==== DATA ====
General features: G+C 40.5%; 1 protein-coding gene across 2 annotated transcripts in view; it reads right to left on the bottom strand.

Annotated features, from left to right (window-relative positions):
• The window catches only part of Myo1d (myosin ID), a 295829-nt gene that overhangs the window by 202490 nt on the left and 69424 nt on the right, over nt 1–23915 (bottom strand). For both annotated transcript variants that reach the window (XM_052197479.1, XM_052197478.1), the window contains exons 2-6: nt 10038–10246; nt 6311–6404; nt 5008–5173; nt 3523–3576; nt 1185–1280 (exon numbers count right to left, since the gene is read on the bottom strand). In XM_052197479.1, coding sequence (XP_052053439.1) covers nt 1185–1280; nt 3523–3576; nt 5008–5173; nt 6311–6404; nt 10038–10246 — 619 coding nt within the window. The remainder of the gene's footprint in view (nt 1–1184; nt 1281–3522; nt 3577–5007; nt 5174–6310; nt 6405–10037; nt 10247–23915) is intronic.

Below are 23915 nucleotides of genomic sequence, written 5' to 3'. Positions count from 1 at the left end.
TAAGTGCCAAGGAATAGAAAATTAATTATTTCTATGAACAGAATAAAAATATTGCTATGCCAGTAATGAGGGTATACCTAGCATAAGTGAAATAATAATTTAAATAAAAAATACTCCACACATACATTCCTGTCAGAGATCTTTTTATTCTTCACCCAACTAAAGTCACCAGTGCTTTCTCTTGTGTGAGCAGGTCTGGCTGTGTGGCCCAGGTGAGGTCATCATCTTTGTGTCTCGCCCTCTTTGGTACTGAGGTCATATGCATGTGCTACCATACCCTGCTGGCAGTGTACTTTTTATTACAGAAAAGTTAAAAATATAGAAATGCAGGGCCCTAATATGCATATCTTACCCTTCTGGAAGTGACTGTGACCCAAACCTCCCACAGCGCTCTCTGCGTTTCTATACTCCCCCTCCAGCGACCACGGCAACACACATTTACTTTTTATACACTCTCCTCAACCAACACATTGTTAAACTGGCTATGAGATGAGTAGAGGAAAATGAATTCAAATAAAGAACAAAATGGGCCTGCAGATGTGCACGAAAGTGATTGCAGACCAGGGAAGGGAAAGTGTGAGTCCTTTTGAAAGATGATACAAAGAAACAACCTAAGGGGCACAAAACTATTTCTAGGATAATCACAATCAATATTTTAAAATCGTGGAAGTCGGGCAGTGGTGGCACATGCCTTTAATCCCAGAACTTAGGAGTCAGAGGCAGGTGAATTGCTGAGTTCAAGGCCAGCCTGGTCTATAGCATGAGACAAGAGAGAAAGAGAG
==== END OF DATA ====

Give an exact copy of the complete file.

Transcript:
General features: G+C 40.5%; 1 protein-coding gene across 2 annotated transcripts in view; it reads right to left on the bottom strand.

Annotated features, from left to right (window-relative positions):
• The window catches only part of Myo1d (myosin ID), a 295829-nt gene that overhangs the window by 202490 nt on the left and 69424 nt on the right, over nt 1–23915 (bottom strand). For both annotated transcript variants that reach the window (XM_052197479.1, XM_052197478.1), the window contains exons 2-6: nt 10038–10246; nt 6311–6404; nt 5008–5173; nt 3523–3576; nt 1185–1280 (exon numbers count right to left, since the gene is read on the bottom strand). In XM_052197479.1, coding sequence (XP_052053439.1) covers nt 1185–1280; nt 3523–3576; nt 5008–5173; nt 6311–6404; nt 10038–10246 — 619 coding nt within the window. The remainder of the gene's footprint in view (nt 1–1184; nt 1281–3522; nt 3577–5007; nt 5174–6310; nt 6405–10037; nt 10247–23915) is intronic.

Below are 23915 nucleotides of genomic sequence, written 5' to 3'. Positions count from 1 at the left end.
TAAGTGCCAAGGAATAGAAAATTAATTATTTCTATGAACAGAATAAAAATATTGCTATGCCAGTAATGAGGGTATACCTAGCATAAGTGAAATAATAATTTAAATAAAAAATACTCCACACATACATTCCTGTCAGAGATCTTTTTATTCTTCACCCAACTAAAGTCACCAGTGCTTTCTCTTGTGTGAGCAGGTCTGGCTGTGTGGCCCAGGTGAGGTCATCATCTTTGTGTCTCGCCCTCTTTGGTACTGAGGTCATATGCATGTGCTACCATACCCTGCTGGCAGTGTACTTTTTATTACAGAAAAGTTAAAAATATAGAAATGCAGGGCCCTAATATGCATATCTTACCCTTCTGGAAGTGACTGTGACCCAAACCTCCCACAGCGCTCTCTGCGTTTCTATACTCCCCCTCCAGCGACCACGGCAACACACATTTACTTTTTATACACTCTCCTCAACCAACACATTGTTAAACTGGCTATGAGATGAGTAGAGGAAAATGAATTCAAATAAAGAACAAAATGGGCCTGCAGATGTGCACGAAAGTGATTGCAGACCAGGGAAGGGAAAGTGTGAGTCCTTTTGAAAGATGATACAAAGAAACAACCTAAGGGGCACAAAACTATTTCTAGGATAATCACAATCAATATTTTAAAATCGTGGAAGTCGGGCAGTGGTGGCACATGCCTTTAATCCCAGAACTTAGGAGTCAGAGGCAGGTGAATTGCTGAGTTCAAGGCCAGCCTGGTCTATAGCATGAGACAAGAGAGAAAGAGAG